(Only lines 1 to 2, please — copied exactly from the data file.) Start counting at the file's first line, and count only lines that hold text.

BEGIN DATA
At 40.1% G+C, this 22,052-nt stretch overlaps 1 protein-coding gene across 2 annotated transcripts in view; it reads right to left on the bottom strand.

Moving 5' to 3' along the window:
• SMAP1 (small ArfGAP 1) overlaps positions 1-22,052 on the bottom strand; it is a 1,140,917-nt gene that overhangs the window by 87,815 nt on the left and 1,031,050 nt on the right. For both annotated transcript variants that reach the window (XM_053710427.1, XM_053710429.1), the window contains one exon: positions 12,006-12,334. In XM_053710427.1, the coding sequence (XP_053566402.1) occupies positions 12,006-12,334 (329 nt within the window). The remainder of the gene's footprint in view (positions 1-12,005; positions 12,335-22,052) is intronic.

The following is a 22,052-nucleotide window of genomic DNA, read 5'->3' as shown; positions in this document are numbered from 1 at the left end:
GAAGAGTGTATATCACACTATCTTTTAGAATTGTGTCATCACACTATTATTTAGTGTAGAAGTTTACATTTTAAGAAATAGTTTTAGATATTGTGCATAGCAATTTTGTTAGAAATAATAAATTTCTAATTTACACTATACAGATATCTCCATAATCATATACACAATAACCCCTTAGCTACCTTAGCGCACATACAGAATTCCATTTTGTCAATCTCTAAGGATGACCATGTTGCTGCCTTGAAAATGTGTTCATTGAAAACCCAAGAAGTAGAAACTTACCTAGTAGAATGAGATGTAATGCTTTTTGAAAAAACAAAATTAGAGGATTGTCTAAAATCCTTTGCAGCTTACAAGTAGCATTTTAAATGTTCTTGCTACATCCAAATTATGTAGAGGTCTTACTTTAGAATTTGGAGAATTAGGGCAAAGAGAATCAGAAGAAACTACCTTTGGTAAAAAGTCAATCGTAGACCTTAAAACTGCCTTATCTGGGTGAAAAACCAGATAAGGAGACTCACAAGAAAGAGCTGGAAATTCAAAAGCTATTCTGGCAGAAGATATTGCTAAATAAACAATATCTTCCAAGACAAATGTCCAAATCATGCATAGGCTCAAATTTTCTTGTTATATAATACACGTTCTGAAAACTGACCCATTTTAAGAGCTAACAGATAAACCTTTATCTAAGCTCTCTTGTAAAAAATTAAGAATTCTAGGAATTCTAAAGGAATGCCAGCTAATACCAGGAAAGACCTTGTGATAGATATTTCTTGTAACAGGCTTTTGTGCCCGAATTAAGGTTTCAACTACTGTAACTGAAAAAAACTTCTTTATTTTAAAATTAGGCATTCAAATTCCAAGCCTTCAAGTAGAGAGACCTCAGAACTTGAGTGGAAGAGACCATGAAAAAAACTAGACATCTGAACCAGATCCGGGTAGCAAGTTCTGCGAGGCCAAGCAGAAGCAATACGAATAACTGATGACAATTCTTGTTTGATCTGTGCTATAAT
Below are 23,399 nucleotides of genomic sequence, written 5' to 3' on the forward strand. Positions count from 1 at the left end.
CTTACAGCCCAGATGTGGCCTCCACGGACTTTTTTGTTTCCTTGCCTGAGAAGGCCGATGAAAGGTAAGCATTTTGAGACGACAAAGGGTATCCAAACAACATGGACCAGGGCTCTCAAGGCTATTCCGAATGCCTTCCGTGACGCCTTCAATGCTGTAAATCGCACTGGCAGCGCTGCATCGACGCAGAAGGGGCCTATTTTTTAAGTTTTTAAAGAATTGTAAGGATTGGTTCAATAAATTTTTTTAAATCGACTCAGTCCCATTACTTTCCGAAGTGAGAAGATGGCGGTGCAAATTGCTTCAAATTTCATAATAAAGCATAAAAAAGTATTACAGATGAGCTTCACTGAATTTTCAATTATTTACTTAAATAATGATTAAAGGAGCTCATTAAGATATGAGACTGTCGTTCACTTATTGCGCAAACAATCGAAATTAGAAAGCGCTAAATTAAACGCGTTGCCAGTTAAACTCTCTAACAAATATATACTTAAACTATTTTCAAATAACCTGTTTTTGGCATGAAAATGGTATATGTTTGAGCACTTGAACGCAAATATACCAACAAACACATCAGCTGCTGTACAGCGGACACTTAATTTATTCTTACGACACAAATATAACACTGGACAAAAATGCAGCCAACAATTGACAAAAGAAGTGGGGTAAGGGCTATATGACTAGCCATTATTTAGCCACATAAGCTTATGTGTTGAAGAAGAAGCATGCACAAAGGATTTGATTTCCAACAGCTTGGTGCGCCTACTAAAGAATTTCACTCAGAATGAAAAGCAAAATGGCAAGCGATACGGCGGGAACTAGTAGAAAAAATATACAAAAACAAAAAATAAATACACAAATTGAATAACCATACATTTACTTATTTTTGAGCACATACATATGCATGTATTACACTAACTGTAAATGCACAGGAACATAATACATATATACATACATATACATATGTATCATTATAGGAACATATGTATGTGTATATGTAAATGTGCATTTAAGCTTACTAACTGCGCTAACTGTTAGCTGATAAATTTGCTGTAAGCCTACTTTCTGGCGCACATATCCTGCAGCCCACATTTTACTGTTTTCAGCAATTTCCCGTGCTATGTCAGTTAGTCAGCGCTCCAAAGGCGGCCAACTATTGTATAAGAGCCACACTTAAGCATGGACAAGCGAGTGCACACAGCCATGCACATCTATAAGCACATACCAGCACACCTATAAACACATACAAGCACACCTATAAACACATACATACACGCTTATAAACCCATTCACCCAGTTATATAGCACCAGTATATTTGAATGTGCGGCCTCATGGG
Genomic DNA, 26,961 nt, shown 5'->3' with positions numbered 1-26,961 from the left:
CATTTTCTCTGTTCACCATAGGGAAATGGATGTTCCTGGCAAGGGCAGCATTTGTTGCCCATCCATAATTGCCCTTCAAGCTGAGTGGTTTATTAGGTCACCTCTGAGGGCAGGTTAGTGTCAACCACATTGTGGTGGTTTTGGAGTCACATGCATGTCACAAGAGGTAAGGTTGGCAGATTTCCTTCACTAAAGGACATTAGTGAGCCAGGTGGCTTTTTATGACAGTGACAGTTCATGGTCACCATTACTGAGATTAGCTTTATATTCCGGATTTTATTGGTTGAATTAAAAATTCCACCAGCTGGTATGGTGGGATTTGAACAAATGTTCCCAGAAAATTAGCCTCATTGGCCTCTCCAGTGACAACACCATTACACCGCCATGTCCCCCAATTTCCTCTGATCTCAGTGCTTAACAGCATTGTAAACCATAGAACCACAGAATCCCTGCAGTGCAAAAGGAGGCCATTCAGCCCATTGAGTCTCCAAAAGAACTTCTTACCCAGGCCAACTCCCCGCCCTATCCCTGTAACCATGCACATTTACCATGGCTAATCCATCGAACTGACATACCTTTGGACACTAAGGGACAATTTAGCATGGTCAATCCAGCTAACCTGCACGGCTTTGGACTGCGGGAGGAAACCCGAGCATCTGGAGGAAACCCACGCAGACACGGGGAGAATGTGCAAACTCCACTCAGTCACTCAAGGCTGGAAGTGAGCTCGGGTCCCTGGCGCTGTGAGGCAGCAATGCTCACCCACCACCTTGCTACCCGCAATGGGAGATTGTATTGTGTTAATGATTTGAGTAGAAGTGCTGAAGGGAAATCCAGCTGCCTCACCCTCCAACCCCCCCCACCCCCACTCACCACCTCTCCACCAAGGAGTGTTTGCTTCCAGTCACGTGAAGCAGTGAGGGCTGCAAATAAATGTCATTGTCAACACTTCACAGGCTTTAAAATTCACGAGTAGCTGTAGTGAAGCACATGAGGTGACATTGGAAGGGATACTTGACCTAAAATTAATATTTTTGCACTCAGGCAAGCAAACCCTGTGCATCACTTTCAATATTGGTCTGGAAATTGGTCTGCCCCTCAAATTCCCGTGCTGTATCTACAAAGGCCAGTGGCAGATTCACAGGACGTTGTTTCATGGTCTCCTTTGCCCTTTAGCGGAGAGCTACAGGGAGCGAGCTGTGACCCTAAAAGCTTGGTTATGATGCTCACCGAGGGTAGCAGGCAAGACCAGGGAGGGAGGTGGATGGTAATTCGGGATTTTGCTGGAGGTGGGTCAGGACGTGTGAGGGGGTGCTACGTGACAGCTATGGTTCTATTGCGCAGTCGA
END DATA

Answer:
At 40.1% G+C, this 22,052-nt stretch overlaps 1 protein-coding gene across 2 annotated transcripts in view; it reads right to left on the bottom strand.

Moving 5' to 3' along the window: